2013-2014 Residential Fellows
Yun-Ru Chen’s academic research focuses on the intersection of law, family, and East Asia studies in a global setting. Her dissertation, The Emergence of Family Law in Colonial Taiwan: A Genealogical Perspective, analyzes the genealogy of the dichotomous construction of family law and market law starting from early 19th century Germany, to late 19th century Japan, and all the way to early 20th century Taiwan. It examined various family law discourse of legal thinkers ranging from European legal advisors seeking to draft the Japanese codes, to German-trained Japanese jurists opposing French-inspired codes, to anti-colonial Taiwanese activist journalists resisting legal assimilation, all of whom worked within different legal regimes to formulate their own visions of family law. She argues that the distinctiveness of family law and universality of market law were interdependently related. Family law was designed to safeguard national culture, be it neo-traditionalist or progressive. In contrast, market law was formulated to promote commerce and trade on an international scale.
One of her next projects will focus on the modernization of Chinese family law and its relation to Chinese nationalism starting from the late 19th century. It will explore the series of debates revolving around the neo-Confucian family ideology, considered the essential core of Chinese culture, and its relationship with family law. She also has launched another research project on how 19th and 20th century Bostonian family corporations participated in the expansion of Euro-American law to Asia along with the growth of a global market for tea, silk, and opium, and on their encounters with the Chinese legal system.
Heidi Matthews is a doctoral (S.J.D.) candidate at Harvard Law School where her research focuses on the intersection of criminal law, the law of war, and human rights law. Her dissertation undertakes a political theory of modern international criminal law, with a view to understanding how the criminalization of political violence depoliticizes the subjects of international law. Heidi is a Fellow at the Film Study Center at Harvard University and a Byse Fellow at Harvard Law School. She has been a Graduate Fellow at the Edmund J. Safra Center for Ethics at Harvard University, a Doctoral Fellow of the Social Sciences and Humanities Research Council of Canada, a John Peters Humphrey Fellow of the Canadian Council on International Law, and a Research Fellow at the Project on Justice, Welfare and Economics at the Weatherhead Center for International Affairs at Harvard University. Heidi holds a B.A. from Mount Allison University, an LL.B.-B.C.L. from McGill University, and an LL.M. (waived) from Harvard Law School. She has worked at the Appeals Chamber of the Special Court for Sierra Leone, and the Office of the Prosecutor at the Special Tribunal for Lebanon.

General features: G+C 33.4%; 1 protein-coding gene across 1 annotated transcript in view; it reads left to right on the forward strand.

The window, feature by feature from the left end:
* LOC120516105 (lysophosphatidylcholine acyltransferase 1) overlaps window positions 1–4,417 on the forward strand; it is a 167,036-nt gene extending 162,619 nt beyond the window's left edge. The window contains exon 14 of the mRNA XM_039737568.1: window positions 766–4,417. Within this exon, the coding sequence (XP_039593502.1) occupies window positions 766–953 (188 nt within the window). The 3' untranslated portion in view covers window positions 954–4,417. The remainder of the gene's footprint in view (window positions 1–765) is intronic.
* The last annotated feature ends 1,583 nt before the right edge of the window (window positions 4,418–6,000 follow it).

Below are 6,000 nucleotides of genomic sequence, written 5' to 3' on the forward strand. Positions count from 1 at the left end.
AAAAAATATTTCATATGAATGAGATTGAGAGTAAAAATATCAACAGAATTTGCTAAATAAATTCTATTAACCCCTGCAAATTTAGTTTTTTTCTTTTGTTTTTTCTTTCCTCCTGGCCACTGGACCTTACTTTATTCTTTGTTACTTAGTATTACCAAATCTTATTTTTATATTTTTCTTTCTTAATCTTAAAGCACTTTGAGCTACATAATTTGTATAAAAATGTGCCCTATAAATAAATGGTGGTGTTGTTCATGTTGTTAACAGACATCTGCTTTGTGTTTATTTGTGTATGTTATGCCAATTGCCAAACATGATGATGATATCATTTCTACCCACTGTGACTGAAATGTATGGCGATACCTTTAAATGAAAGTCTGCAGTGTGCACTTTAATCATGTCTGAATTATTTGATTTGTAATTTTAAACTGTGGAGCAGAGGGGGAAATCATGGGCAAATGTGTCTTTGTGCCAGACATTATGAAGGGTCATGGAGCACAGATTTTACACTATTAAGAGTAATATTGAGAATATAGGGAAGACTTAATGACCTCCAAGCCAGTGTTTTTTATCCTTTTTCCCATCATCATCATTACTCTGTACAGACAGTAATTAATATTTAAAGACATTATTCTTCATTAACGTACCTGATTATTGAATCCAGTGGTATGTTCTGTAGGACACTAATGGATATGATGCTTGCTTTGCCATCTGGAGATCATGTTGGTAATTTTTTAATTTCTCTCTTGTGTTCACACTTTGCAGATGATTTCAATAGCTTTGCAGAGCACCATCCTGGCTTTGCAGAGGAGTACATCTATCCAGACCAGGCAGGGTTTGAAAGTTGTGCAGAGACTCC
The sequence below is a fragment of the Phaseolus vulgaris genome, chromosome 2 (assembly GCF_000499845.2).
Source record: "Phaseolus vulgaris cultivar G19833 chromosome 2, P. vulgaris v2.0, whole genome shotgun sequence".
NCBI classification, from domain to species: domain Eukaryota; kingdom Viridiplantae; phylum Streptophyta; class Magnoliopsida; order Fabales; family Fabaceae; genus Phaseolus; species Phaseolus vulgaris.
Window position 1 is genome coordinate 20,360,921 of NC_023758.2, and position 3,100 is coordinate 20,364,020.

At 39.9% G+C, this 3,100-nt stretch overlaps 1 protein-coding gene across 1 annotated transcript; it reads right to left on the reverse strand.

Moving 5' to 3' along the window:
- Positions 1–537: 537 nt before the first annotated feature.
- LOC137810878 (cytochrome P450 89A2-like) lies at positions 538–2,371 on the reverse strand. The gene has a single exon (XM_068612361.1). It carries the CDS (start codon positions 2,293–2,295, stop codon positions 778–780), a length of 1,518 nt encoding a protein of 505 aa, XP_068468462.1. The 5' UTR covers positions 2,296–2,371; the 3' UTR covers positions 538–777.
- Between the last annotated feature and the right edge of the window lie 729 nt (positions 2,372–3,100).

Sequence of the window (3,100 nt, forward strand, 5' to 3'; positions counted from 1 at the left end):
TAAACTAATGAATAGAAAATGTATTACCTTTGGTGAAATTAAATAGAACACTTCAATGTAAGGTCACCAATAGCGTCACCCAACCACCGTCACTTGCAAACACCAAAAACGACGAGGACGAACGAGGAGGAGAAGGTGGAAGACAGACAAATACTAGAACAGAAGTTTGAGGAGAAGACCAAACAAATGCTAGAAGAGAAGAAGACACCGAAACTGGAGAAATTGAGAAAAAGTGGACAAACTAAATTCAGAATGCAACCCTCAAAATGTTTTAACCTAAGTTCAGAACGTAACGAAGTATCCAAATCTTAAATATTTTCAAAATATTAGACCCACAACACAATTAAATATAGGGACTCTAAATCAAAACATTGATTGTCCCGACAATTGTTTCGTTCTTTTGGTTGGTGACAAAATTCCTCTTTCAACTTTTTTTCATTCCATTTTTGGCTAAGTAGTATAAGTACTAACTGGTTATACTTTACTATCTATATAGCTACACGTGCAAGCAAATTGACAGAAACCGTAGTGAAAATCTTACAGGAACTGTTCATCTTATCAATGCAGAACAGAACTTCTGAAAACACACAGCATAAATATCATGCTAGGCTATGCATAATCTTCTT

Zinaida Miller (United States) is a doctoral candidate in International Relations at The Fletcher School, Tufts University. She joins the IGLP again this year, after serving as a Residential Doctoral Fellow from 2012-14. Her work examines the law and policy of post-conflict reconstruction, focusing on the interplay between ideas and institutions in the fields of transitional justice, state- and peacebuilding, human rights, and humanitarian aid. Using Palestine and Rwanda as case studies, her dissertation maps the allocation of power and authority among national and international actors in the aftermath of conflict, the ways in which ideas about how to reconstruct states both influence and are altered by institutionalization on the ground, and the effects of post-conflict discourses on resistance and political struggle.
This work builds upon her previous studies of transitional justice, which examined the field’s systematic occlusion of economic inequality and structural violence. Her publications include Perils of Parity: Palestine’s Permanent Transition (Cornell International Law Journal, forthcoming 2014) and Effects of Invisibility: In Search of the ‘Economic’ in Transitional Justice (International Journal of Transitional Justice, 2008). She holds a B.A. from Brown University, a Masters in Law and Diplomacy from The Fletcher School, and a J.D. from Harvard Law School.